Sunday, March 20, 2005

scientific conceptions of nature and reconciliation between "nature" and "reason"

Let us begin by a thesis that:

Concept of “nature” as provided by natural sciences is the hindrance in the way of any reconciliation between “nature” and “reason”.

Now there are, many possible ways out, but first a “caution”:

“The reconciliation is to be done without blurring distinction between “reason” and “nature”. In another words there is a distinction which should not be blurred but there is no legetimation for turning that distinction into a dichotomy.

Now here is one possible way out (on this occasion only from the perspective of “nature’ though similar should be done from the side of “reason”):

1) Reconceptualise the concept of “nature” as dealt within natural science.

1a) But the above is ambiguous: It can either mean re-conceptualizing the concept of “nature” as it is used in sciences. It would be argued that unless we arrive at a new conception of science which is qualitatively different form current physicalist reductionist conception of science we cannot effect any reconciliation between nature and reason. Marcuse and his disciples argued for such a position. Habermas is vehemently opposed to such ideas. He sees in them germs of anti modernism.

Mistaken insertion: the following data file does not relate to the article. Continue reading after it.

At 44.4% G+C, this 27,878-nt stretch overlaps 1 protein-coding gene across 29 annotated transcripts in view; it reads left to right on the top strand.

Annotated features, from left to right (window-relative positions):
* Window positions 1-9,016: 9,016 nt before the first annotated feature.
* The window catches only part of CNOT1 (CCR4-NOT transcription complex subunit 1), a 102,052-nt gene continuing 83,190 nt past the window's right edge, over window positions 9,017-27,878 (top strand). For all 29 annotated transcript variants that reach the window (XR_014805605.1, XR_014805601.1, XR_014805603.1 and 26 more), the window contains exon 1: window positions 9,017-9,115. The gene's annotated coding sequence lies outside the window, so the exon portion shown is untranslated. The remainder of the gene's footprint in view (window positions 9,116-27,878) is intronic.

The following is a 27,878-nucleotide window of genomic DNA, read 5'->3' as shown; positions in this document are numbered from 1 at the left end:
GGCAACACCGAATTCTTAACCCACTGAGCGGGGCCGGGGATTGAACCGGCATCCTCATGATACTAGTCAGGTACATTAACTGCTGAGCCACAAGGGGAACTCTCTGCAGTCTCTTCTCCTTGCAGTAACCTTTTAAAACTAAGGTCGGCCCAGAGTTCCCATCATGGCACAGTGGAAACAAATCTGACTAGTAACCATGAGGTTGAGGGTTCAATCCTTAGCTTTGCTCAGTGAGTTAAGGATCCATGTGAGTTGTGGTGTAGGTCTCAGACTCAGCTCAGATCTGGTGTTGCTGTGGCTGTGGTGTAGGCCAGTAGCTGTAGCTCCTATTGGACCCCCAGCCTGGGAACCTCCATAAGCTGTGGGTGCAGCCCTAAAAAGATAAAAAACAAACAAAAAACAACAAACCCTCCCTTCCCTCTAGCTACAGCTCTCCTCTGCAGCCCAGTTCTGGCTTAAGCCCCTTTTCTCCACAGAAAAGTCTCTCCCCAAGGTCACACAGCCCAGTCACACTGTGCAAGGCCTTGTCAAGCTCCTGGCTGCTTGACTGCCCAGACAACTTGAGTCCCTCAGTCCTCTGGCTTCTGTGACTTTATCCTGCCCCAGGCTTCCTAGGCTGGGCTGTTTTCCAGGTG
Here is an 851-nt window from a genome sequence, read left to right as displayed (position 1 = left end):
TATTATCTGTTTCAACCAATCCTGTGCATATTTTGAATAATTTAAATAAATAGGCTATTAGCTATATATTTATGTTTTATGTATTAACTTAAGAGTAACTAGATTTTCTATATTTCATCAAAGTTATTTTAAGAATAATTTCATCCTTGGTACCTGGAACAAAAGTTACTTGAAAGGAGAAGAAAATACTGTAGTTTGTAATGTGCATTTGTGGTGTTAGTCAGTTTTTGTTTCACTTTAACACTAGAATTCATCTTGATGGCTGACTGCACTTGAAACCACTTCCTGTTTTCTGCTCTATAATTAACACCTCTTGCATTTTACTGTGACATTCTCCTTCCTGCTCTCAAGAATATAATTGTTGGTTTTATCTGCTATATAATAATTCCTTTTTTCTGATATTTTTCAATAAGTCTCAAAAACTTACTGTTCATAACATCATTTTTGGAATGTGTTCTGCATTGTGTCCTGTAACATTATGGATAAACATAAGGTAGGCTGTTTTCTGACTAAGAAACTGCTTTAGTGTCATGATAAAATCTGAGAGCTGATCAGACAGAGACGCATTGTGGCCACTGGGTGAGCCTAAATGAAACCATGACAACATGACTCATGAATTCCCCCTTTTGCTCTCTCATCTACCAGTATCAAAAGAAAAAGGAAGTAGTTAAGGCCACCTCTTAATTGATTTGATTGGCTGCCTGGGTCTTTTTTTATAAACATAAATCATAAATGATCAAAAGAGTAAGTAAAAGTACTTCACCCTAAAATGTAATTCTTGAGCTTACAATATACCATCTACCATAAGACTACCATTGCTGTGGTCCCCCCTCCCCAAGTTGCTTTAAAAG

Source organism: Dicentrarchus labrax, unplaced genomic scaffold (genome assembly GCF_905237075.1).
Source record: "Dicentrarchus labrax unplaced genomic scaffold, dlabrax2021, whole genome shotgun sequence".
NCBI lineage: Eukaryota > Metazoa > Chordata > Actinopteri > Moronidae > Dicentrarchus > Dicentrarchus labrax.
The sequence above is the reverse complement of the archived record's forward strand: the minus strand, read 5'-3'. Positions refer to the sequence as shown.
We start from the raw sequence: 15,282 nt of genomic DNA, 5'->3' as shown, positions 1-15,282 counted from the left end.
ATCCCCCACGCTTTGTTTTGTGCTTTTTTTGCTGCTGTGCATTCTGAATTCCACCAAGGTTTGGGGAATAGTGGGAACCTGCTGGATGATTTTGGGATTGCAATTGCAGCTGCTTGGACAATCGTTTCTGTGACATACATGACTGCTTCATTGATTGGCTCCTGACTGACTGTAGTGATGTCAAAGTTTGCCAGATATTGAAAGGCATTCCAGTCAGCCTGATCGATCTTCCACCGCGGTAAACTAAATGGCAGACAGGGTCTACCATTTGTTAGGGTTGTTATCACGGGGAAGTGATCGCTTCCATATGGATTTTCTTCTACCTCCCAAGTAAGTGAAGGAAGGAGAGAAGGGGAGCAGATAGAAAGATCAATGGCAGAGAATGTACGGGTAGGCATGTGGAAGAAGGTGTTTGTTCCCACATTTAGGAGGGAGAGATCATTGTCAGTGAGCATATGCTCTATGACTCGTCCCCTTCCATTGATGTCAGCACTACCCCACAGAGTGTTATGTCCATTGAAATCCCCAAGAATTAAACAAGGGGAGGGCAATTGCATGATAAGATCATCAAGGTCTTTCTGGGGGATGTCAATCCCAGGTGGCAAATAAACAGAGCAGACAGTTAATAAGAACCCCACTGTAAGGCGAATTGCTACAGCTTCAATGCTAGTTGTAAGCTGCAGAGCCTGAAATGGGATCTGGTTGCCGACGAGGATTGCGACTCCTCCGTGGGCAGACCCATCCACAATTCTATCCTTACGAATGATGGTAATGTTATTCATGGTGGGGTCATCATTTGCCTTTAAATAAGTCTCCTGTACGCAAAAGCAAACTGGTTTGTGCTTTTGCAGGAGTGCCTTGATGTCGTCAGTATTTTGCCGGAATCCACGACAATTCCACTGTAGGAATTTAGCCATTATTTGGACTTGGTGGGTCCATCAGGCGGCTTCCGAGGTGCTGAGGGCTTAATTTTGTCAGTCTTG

1b) or it can mean re-conceptualizing the concept of nature as a whole in such a way that the concept of nature as found in sciences would be part of an overall conception of nature (an abstraction albeit a legitimate one) and would not be regarded as equal to nature as such. Then we would have an ample room for experimenting with our idea of reconciliation between nature and reason without abandoning current notions of what science is apart from denying reductionist philosophies based on an appeal to sciences.

2) Obviously Habermas would favour (1b).

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